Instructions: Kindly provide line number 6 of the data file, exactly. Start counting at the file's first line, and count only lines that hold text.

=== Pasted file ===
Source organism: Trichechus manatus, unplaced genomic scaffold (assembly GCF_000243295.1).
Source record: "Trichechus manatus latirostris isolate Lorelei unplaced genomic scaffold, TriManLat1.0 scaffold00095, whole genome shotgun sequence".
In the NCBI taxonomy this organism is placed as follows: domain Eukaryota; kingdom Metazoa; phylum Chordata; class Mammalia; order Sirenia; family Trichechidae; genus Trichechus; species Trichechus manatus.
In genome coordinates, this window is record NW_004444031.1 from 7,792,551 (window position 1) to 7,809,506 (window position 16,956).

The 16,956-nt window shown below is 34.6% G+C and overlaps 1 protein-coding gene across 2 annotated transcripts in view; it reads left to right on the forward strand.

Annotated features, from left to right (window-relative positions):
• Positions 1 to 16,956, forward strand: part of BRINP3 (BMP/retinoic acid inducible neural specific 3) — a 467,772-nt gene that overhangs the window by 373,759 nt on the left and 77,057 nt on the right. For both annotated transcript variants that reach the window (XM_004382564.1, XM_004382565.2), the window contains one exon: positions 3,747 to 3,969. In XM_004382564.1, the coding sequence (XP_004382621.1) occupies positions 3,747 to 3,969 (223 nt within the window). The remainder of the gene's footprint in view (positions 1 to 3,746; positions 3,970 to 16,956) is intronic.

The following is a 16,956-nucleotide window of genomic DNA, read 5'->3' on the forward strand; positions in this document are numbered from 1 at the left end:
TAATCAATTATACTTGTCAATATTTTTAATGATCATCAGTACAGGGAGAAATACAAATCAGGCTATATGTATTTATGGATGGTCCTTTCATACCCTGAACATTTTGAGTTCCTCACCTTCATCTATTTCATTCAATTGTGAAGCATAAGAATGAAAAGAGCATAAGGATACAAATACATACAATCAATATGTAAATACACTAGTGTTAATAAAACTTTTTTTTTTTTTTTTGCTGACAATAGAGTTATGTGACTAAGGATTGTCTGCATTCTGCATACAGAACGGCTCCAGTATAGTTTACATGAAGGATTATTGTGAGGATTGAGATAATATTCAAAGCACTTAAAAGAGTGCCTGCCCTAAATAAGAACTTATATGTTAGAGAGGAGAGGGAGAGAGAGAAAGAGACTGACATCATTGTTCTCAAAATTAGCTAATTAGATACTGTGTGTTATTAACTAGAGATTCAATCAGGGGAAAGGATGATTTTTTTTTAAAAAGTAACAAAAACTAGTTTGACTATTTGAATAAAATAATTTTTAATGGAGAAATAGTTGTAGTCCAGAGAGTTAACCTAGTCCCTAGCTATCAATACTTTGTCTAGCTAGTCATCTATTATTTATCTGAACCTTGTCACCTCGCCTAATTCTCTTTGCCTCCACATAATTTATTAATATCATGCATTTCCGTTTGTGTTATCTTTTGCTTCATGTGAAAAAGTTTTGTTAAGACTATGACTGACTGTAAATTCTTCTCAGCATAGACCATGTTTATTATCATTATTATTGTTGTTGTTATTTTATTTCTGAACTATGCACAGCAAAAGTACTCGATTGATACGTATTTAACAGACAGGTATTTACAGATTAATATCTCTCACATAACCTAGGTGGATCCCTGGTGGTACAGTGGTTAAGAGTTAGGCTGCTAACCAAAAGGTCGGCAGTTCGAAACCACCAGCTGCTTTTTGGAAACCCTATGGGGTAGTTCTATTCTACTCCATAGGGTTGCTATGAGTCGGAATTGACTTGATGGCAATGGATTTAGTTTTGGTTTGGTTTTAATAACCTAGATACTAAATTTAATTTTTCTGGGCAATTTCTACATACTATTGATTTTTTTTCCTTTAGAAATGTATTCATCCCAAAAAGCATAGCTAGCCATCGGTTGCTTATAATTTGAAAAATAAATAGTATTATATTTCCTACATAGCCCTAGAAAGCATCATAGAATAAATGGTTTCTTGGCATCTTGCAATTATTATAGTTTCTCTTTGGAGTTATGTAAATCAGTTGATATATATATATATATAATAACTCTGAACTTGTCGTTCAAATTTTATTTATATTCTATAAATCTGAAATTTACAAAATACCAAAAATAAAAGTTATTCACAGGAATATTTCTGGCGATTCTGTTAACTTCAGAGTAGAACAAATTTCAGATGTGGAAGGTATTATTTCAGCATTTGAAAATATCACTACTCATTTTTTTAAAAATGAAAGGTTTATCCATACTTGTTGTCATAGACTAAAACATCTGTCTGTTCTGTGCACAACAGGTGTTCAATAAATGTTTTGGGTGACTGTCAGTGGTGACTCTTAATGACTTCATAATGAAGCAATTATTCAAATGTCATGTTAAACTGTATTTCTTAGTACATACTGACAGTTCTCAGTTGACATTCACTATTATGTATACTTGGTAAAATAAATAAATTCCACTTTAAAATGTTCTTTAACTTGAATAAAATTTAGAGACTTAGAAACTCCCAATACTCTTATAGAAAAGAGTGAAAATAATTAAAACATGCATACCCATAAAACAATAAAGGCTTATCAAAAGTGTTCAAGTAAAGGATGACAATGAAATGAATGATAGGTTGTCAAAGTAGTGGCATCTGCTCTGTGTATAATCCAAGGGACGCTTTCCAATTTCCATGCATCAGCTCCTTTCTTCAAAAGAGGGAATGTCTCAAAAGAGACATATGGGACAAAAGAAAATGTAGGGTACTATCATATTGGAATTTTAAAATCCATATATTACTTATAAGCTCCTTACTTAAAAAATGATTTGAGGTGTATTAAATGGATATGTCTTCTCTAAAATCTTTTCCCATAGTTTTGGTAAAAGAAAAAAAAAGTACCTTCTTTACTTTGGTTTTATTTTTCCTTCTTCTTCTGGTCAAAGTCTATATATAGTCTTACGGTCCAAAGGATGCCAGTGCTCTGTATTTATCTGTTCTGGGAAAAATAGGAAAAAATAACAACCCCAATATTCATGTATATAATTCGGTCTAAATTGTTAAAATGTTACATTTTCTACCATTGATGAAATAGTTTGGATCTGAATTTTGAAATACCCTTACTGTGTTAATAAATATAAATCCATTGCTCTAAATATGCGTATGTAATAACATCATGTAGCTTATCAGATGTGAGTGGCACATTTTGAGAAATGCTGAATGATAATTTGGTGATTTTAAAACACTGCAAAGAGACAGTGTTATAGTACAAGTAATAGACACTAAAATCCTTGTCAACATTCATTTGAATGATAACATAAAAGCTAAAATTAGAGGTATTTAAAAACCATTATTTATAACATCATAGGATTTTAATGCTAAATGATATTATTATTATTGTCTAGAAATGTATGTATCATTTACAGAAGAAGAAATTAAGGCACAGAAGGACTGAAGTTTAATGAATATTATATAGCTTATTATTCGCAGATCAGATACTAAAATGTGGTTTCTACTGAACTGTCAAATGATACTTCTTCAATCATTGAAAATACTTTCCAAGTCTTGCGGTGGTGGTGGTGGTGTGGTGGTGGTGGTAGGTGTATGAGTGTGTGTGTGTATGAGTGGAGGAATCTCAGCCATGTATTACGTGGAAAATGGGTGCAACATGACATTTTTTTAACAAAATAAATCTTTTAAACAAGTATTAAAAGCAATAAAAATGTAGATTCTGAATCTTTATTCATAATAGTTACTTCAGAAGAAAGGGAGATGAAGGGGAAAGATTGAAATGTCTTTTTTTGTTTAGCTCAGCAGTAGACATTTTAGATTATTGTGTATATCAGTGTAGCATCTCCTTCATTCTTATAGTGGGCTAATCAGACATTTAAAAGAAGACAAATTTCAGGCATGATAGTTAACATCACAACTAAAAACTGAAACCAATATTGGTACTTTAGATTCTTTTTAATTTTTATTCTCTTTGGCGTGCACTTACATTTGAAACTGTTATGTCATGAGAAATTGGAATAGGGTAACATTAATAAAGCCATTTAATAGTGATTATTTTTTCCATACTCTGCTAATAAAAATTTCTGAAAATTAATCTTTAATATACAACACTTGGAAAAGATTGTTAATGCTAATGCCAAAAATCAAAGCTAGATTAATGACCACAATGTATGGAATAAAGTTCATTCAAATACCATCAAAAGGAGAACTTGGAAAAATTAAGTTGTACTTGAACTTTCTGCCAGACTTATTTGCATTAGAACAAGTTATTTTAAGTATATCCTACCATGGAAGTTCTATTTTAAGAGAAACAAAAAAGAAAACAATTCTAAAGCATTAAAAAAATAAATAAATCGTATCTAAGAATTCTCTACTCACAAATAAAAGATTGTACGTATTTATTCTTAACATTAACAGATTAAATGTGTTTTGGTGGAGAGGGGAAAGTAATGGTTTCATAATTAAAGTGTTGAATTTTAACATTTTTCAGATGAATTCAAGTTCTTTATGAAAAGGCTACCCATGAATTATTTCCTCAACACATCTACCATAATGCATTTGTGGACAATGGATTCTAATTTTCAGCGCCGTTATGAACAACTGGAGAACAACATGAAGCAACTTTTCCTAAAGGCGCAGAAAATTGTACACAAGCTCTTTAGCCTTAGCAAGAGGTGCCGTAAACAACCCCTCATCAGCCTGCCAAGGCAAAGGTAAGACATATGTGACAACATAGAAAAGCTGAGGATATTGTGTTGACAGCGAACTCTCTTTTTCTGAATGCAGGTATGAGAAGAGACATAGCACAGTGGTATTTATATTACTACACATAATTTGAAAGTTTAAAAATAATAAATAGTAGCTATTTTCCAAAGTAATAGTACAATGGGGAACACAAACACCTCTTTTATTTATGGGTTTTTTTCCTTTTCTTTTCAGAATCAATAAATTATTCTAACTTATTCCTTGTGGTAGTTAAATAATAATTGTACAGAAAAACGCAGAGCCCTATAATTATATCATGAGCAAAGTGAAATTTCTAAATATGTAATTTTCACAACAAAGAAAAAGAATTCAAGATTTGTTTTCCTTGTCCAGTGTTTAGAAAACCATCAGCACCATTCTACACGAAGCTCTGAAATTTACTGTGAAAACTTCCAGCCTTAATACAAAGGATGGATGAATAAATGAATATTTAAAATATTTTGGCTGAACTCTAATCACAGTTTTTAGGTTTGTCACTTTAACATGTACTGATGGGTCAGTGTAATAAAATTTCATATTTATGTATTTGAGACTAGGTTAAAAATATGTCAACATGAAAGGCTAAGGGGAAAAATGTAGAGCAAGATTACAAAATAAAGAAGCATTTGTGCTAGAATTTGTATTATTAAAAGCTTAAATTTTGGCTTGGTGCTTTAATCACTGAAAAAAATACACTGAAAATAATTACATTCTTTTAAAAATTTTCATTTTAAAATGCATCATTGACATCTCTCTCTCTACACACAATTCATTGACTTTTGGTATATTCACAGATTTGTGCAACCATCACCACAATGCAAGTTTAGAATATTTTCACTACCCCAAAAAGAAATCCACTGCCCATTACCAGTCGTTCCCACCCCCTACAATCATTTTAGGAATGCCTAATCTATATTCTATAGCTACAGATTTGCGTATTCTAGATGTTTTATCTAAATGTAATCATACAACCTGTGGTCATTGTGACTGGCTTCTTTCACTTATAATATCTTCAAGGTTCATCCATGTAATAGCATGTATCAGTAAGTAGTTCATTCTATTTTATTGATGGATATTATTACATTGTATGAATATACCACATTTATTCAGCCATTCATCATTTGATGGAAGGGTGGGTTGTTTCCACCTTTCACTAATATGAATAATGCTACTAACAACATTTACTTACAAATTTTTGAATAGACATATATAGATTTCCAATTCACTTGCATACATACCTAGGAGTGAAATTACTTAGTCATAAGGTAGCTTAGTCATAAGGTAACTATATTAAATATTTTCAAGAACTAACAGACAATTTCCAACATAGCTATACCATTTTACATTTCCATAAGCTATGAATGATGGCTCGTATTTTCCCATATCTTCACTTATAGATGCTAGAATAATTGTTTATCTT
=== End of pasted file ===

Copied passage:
Annotated features, from left to right (window-relative positions):